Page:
My love affair with words continues….
My journey as an elementary school teacher gave me ample opportunity to share my knowledge gathered from living on three continents. Although I mostly taught Math and Science, teaching vocabulary played an important part in my day. I adopted words from my students too. Except when they insisted on using double negatives (which was always accompanied by a sheepish look) like, “I didn’t do nothing, Miss!” I could just imagine my grammar teacher being horrified by the use of double negatives which was a definite “no, no!”

I started writing with gusto after retiring. Often inspired by my 91 year-old mum. As a new blogger I have found the perfect platform for my passion for reading and writing. As my love of writing and reading words in Konkani, Marathi, and English continues to deepen, I can feel my Ajja’s and Papa’s smiling approval from their place in my heart.

Please visit her blog to see more, say hello, and welcome her to our wonderful community.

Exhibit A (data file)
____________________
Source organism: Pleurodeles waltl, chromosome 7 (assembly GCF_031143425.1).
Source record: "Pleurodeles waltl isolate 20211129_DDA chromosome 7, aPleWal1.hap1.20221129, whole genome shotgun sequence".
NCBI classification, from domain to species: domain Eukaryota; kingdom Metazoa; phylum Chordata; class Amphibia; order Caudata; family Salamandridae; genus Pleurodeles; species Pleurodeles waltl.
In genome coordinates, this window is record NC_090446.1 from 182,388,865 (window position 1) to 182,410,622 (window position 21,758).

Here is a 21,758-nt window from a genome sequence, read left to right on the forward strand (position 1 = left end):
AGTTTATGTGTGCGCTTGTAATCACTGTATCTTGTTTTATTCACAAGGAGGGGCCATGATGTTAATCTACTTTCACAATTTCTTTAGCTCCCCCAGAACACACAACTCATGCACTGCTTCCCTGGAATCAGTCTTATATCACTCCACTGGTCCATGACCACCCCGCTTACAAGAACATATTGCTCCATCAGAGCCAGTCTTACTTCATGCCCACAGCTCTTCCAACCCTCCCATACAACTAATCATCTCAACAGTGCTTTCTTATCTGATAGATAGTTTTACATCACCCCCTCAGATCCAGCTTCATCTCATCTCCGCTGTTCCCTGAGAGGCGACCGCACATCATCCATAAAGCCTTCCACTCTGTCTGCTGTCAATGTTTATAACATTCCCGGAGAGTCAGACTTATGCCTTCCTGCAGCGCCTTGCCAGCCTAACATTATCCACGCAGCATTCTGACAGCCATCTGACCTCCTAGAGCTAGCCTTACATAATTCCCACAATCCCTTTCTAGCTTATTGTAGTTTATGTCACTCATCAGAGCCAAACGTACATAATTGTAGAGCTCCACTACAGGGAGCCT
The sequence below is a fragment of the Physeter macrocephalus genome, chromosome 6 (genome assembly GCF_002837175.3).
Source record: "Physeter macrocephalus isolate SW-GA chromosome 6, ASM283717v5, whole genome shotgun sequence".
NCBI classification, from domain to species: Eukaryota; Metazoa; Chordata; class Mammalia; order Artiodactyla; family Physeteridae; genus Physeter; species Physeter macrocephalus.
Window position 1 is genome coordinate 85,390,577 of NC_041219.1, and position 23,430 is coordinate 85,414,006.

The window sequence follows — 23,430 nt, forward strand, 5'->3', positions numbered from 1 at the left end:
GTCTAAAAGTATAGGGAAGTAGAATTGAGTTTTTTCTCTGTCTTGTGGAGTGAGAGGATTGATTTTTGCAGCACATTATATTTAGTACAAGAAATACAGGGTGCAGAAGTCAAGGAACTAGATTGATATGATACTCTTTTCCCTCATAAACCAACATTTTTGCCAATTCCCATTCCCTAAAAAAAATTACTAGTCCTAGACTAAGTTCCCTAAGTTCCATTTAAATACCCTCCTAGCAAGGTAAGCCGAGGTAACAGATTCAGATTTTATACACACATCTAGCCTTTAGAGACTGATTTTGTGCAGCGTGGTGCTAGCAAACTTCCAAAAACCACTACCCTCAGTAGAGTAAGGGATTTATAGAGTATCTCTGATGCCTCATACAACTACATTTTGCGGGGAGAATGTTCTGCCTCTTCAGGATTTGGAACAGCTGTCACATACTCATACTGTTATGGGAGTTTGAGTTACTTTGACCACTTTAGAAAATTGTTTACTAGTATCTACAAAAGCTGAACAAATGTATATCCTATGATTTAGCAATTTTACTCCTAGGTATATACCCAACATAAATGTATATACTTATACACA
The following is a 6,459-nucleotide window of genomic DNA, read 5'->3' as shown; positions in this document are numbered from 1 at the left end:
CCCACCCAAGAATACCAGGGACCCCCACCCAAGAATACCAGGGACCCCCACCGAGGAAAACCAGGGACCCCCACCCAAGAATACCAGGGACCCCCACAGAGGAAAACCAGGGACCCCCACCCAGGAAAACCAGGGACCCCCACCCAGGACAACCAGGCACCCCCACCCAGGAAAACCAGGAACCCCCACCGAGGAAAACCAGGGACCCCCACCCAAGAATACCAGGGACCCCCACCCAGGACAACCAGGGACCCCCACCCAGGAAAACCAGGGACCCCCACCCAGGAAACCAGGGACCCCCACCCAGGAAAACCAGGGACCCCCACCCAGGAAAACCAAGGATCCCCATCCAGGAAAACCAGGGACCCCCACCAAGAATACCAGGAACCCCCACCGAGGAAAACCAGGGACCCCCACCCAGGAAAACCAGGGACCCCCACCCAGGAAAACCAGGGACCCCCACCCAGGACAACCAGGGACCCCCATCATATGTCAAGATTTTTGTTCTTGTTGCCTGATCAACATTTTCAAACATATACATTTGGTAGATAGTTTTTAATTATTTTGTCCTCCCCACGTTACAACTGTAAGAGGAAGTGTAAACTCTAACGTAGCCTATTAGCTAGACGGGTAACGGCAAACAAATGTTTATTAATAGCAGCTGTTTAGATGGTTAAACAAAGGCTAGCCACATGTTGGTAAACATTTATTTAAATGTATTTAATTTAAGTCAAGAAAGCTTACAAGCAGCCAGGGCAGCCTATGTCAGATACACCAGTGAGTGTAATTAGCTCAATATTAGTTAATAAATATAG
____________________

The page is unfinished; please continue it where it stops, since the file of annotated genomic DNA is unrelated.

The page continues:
39 thoughts on “Guest Post: Chaya Ubhayakar

  1. Thank you Pete for posting my writing and introducing me to this wonderful community.
    My thanks to the bloggers who have commented and visited my blog.
    I am looking forward to reading your posts and connecting with you.
    Best wishes

    Liked by 3 people

  2. Thanks for this delightful post. It brought back memories of my father who was a lover of both Shakespeare and Newton. We grew up with a regular flow of literary journals, including the then prestigious TLS and Encounter etc and were inculcated early into love for elegantly written prose. Apart from sparking off my own reminiscences, this post was lovely and refreshing to read. Very well written. Will follow the author for sure

    Liked by 2 people

  3. My ajja was Matgs and English teacher, he read stories to us from Krishnavatara and so much more. I can still picture him sitting in the chair and reading to us. I love reading and cannot imagine life without books. In fact, my mother is 80 and loves reading. Our grandchildren too enjoy books. Thank you for sharing.

    Liked by 2 people